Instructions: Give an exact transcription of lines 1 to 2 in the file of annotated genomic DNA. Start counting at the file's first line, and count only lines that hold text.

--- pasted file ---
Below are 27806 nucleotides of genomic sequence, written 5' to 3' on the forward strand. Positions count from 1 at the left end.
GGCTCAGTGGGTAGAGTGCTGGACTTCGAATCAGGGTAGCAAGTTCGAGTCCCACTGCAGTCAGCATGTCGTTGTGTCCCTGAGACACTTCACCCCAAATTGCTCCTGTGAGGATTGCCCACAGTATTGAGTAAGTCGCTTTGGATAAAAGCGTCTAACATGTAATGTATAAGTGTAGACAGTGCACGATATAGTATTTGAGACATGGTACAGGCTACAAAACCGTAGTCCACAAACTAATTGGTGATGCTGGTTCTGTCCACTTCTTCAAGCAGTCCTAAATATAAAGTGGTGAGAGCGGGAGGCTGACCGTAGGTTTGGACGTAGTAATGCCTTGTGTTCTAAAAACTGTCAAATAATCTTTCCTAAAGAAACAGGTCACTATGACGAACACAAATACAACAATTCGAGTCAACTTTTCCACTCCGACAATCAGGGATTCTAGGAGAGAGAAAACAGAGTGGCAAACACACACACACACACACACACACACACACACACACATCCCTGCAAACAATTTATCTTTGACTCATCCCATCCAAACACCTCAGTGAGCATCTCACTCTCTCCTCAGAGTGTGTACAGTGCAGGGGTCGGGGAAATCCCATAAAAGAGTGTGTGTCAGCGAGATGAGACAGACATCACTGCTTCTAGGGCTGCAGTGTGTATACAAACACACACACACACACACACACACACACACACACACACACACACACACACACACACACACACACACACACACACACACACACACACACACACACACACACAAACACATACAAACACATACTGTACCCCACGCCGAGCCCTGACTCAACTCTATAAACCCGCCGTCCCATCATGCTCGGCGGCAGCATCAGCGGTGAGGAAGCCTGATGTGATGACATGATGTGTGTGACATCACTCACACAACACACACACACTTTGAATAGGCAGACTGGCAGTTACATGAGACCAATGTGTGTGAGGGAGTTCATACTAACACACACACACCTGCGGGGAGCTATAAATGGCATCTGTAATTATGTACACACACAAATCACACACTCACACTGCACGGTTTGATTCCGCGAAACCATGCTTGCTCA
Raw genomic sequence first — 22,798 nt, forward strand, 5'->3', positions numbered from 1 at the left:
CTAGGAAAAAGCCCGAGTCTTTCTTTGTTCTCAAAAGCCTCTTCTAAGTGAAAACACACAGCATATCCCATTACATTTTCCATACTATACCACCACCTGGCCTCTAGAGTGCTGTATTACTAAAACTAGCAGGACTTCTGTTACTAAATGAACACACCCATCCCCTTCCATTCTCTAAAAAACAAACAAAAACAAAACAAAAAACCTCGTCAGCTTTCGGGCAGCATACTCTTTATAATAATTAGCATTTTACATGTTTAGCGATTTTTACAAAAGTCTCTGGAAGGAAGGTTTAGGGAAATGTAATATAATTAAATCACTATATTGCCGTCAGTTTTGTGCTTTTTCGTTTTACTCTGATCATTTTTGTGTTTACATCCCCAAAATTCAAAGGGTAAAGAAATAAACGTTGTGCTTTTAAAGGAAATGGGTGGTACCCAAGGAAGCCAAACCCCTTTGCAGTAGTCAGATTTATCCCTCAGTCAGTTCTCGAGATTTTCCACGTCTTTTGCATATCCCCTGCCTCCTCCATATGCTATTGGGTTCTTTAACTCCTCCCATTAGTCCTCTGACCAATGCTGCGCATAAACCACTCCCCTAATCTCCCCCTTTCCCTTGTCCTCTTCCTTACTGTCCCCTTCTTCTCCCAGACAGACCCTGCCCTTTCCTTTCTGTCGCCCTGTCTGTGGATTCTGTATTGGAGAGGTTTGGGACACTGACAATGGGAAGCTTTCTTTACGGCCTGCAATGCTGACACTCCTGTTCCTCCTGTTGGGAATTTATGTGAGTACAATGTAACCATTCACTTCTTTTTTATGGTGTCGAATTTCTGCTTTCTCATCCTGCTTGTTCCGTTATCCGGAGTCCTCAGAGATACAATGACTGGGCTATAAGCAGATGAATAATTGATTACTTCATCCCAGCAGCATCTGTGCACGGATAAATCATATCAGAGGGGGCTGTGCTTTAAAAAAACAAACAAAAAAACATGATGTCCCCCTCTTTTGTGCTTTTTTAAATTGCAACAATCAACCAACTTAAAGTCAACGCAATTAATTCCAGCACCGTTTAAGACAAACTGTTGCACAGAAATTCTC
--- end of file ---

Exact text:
Below are 27806 nucleotides of genomic sequence, written 5' to 3' on the forward strand. Positions count from 1 at the left end.
GGCTCAGTGGGTAGAGTGCTGGACTTCGAATCAGGGTAGCAAGTTCGAGTCCCACTGCAGTCAGCATGTCGTTGTGTCCCTGAGACACTTCACCCCAAATTGCTCCTGTGAGGATTGCCCACAGTATTGAGTAAGTCGCTTTGGATAAAAGCGTCTAACATGTAATGTATAAGTGTAGACAGTGCACGATATAGTATTTGAGACATGGTACAGGCTACAAAACCGTAGTCCACAAACTAATTGGTGATGCTGGTTCTGTCCACTTCTTCAAGCAGTCCTAAATATAAAGTGGTGAGAGCGGGAGGCTGACCGTAGGTTTGGACGTAGTAATGCCTTGTGTTCTAAAAACTGTCAAATAATCTTTCCTAAAGAAACAGGTCACTATGACGAACACAAATACAACAATTCGAGTCAACTTTTCCACTCCGACAATCAGGGATTCTAGGAGAGAGAAAACAGAGTGGCAAACACACACACACACACACACACACACACACACACACATCCCTGCAAACAATTTATCTTTGACTCATCCCATCCAAACACCTCAGTGAGCATCTCACTCTCTCCTCAGAGTGTGTACAGTGCAGGGGTCGGGGAAATCCCATAAAAGAGTGTGTGTCAGCGAGATGAGACAGACATCACTGCTTCTAGGGCTGCAGTGTGTATACAAACACACACACACACACACACACACACACACACACACACACACACACACACACACACACACACACACACACACACACACACACACACACACACACACACACAAACACATACAAACACATACTGTACCCCACGCCGAGCCCTGACTCAACTCTATAAACCCGCCGTCCCATCATGCTCGGCGGCAGCATCAGCGGTGAGGAAGCCTGATGTGATGACATGATGTGTGTGACATCACTCACACAACACACACACACTTTGAATAGGCAGACTGGCAGTTACATGAGACCAATGTGTGTGAGGGAGTTCATACTAACACACACACACCTGCGGGGAGCTATAAATGGCATCTGTAATTATGTACACACACAAATCACACACTCACACTGCACGGTTTGATTCCGCGAAACCATGCTTGCTCA